Wednesday, Feb 03, 2021, 16:45 Test reports

Test: iOS 14.5 & The New Face ID With Face Masks

Almost a year after the (more or less) international introduction of the mask mandate, Apple finally has a solution for the Face ID "mask problem" with the arrival of iOS 14.5 this March. Until then, iPhone users with Face ID will continue to have to enter their PIN to gain access to the phone when wearing a face mask.

Requirements, Activation, & Apple Pay
The face mask compatibility feature for iOS 14.5 will only work when the user has explicitly activated the feature in their device's system settings and when they have an unlocked Apple Watch paired to the phone. The setting to enable Face ID with face masks can be found in the System Settings under "Face ID & Passcode". After enabling it, Face ID will now check to see if the user is wearing a face mask and when one is recognized, it will only initiate a partial scan of the user's face. The Apple Watch will then vibrate (haptic feedback), but there's no further sort of confirmation needed to be undertaken on the part of the user. For security reasons, Apple Pay won't work with Face ID when masks are worn, and those preferring to pay via iPhone rather than with the Apple Watch will have to enter their PIN.



Test: Different Mask Sizes, Wearing Methods, & Closed Eyes
When a face mask is worn "normally", the new Face ID with mask recognition works pretty much as expected. However, how does it work with more irregular masks or methods of wearing? For example, glasses wearers sometimes pull their masks up further (to prevent lens fog) than those without. Even here, the new Face ID has no problem. Even if (for whatever reason) you should decide to pull your mask up all the way to the edge of your eyelids, the new Face ID will still be able to recognize you. It'll also do so when you somehow manage to cover either half of one eye or all of one eye with a mask, but not when both are completely covered. One thing we noticed that was of note: Face ID with face mask recognition enabled still allowed the user access to the phone when both eyes were closed, despite "attention aware" being activated in the settings.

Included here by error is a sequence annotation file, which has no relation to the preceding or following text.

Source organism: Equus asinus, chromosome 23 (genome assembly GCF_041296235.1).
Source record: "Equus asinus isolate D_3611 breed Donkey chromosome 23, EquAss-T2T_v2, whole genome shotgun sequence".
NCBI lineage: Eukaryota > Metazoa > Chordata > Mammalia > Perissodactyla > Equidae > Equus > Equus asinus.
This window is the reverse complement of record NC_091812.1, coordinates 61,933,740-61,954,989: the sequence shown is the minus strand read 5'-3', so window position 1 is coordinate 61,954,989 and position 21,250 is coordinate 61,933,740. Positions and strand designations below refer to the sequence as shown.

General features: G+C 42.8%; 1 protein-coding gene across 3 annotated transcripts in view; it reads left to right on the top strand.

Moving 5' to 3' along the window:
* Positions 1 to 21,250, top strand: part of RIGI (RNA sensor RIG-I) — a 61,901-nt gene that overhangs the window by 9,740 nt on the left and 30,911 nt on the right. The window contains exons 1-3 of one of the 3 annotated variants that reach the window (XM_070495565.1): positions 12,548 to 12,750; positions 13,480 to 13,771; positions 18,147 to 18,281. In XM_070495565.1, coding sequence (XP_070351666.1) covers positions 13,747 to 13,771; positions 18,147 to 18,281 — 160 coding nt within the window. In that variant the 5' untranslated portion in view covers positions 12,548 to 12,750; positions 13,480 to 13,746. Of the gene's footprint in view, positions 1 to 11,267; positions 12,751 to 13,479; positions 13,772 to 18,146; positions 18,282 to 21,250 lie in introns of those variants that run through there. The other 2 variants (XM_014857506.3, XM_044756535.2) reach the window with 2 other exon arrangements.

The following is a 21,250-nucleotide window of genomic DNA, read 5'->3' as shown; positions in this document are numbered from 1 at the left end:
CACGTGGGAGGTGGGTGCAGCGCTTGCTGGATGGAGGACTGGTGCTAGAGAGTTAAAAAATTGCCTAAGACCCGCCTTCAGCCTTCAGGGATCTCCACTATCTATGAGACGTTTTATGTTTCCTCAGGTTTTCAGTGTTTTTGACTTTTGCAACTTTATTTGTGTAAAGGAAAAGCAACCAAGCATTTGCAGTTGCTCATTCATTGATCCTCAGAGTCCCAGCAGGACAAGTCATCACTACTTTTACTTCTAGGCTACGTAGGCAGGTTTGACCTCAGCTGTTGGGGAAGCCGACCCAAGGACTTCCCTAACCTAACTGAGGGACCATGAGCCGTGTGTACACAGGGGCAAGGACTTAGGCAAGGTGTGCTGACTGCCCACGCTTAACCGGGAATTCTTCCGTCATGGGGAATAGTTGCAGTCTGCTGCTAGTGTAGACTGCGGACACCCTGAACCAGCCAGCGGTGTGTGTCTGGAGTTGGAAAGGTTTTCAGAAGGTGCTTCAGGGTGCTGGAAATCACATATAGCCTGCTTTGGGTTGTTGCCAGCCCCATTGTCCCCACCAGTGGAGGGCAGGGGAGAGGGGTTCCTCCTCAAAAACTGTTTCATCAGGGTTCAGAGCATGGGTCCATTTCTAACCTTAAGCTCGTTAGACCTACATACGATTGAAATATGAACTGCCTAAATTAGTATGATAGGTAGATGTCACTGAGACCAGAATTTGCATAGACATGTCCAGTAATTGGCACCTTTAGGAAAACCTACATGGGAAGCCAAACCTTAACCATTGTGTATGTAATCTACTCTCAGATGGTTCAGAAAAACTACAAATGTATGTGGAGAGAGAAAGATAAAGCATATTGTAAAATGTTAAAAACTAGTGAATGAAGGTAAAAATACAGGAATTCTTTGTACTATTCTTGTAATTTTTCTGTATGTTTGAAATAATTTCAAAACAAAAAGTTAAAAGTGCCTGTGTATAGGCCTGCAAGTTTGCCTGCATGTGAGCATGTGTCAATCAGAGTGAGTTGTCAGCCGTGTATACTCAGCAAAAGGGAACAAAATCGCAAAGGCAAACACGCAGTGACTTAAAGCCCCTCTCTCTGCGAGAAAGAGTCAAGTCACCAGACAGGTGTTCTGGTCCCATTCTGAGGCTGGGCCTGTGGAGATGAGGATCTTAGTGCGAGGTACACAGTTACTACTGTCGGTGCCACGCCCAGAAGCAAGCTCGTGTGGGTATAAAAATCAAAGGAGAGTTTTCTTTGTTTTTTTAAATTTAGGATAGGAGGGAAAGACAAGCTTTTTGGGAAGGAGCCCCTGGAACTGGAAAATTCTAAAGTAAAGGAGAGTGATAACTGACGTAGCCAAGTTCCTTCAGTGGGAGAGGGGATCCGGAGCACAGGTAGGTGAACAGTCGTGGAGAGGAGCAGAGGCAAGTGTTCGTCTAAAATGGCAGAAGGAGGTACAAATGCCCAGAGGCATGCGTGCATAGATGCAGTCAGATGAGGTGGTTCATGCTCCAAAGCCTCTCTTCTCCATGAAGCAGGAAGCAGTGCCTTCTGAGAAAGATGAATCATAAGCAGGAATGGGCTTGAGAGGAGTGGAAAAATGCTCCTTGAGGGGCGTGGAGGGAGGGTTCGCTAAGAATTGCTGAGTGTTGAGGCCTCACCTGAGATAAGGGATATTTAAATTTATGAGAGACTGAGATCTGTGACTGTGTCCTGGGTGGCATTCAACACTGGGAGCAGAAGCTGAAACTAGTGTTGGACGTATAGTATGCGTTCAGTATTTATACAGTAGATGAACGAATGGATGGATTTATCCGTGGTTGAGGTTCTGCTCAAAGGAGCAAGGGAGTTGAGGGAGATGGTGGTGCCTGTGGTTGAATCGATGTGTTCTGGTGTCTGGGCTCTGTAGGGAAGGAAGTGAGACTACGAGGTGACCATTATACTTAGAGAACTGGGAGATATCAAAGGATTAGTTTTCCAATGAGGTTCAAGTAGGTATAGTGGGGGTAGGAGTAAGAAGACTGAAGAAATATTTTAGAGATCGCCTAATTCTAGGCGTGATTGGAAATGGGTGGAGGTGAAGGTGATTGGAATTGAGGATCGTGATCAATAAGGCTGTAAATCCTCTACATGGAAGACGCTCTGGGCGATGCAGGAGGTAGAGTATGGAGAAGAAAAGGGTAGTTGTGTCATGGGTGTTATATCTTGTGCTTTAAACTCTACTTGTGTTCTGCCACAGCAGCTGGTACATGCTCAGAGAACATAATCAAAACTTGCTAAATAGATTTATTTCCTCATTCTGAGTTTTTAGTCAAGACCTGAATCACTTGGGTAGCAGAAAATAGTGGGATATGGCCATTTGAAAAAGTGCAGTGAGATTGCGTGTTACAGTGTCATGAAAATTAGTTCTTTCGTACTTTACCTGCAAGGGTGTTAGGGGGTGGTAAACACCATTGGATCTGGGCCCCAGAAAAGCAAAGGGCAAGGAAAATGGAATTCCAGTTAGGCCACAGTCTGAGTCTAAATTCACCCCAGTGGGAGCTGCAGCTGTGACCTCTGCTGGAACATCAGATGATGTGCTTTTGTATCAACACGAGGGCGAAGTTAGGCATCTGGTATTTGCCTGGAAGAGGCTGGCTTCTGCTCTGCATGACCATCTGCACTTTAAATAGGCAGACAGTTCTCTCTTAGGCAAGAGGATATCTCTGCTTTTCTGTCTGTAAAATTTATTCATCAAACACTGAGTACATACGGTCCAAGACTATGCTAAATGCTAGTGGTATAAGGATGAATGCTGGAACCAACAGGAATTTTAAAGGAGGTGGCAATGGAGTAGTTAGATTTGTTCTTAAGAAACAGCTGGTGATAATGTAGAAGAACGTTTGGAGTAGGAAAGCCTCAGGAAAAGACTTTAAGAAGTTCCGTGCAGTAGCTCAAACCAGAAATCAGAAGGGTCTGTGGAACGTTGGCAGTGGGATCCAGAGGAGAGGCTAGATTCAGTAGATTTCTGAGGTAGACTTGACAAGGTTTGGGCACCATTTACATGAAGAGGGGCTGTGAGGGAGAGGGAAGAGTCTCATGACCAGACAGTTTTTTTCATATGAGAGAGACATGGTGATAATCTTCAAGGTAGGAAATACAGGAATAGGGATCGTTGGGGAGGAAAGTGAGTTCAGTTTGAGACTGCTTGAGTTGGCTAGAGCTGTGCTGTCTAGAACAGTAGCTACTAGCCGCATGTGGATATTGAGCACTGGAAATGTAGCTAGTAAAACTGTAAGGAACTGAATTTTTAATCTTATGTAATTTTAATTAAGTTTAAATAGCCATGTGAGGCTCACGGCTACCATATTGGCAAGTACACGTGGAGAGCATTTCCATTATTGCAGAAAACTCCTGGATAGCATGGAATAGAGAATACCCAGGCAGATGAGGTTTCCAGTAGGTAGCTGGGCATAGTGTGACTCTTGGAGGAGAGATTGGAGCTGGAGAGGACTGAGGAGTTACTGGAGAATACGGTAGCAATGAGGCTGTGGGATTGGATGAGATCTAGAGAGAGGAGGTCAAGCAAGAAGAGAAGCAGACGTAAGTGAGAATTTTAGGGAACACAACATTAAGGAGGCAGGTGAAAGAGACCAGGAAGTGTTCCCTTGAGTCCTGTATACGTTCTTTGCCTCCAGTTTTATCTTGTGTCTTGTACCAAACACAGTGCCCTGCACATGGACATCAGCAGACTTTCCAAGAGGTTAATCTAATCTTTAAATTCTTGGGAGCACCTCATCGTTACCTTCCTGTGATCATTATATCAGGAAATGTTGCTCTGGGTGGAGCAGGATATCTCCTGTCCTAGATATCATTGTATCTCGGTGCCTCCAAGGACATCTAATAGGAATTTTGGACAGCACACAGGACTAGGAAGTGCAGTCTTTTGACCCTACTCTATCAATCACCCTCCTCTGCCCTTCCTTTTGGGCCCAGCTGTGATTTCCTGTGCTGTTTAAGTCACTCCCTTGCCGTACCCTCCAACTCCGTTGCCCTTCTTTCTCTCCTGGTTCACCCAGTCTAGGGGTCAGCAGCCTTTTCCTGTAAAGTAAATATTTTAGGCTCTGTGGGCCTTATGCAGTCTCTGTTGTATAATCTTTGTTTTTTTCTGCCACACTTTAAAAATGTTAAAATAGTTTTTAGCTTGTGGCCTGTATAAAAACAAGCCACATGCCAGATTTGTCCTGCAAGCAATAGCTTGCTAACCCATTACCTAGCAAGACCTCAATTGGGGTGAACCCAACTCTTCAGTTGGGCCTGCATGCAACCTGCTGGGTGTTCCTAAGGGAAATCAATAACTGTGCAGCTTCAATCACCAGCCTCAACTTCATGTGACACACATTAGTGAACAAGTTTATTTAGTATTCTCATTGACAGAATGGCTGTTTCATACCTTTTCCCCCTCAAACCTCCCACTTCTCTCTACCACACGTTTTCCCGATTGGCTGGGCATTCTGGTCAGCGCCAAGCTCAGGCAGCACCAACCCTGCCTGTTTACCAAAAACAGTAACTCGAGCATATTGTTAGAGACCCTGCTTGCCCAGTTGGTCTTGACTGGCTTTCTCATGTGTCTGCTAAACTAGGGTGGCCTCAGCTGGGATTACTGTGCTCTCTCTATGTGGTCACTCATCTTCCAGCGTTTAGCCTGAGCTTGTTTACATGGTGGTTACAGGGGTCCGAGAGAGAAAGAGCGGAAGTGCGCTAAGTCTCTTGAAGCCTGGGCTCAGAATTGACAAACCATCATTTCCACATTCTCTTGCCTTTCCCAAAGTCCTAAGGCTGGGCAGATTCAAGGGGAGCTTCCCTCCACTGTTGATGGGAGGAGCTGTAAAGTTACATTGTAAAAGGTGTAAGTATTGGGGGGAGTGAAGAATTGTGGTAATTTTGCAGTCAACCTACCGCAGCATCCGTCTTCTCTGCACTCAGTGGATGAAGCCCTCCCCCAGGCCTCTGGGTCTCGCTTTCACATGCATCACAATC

Face ID A Little Less Safe In "Mask Mode"
In "Mask Mode", Face ID only needs a relatively small area of the user's face to be visible for scanning, and in all of our tests, the user's chin was completely hidden from sight. Face ID with Mask Mode only needs to be able to view the eyes, forehead, hairline, and general shape of the head in order to work. Unfortunately, we weren't able to run the tests with a large group of people (even our offices at work have undergone the transition to home-office), but one can safely assume that having Mask Mode enabled would lead the user's iPhone to mistakenly allow unauthorized users access to the phone than when disabled – due to the reduced security standards. It's for exactly this reason that an unlocked Apple Watch is required for the feature to be enabled.

Notification, when the Apple Watch is too far away.

In at least one case in our small test run, it was possible for a foreign face to outsmart the new Face ID with Mask Mode on – when the Apple Watch was close by enough. If the Apple Watch is too far away, then the user will be met with a screen requesting that the Apple Watch be brought closer to the device. When the smartwatch is more than 6 feet away from the iPhone, Face ID with Mask Mode will stop working and ask for the PIN to be inserted instead. Thus, it wouldn't be impossible for someone to swipe an iPhone out of your bag and quickly unlock it, should you have Mask Mode enabled – those in large cities with public transport should consider the risk. The Apple Watch can still tell when your iPhone's been unlocked (in the eventuality that someone near to you stole it and unlocked it), although you'd need to catch the following notification:

"Lock" will also deactivate Face ID.

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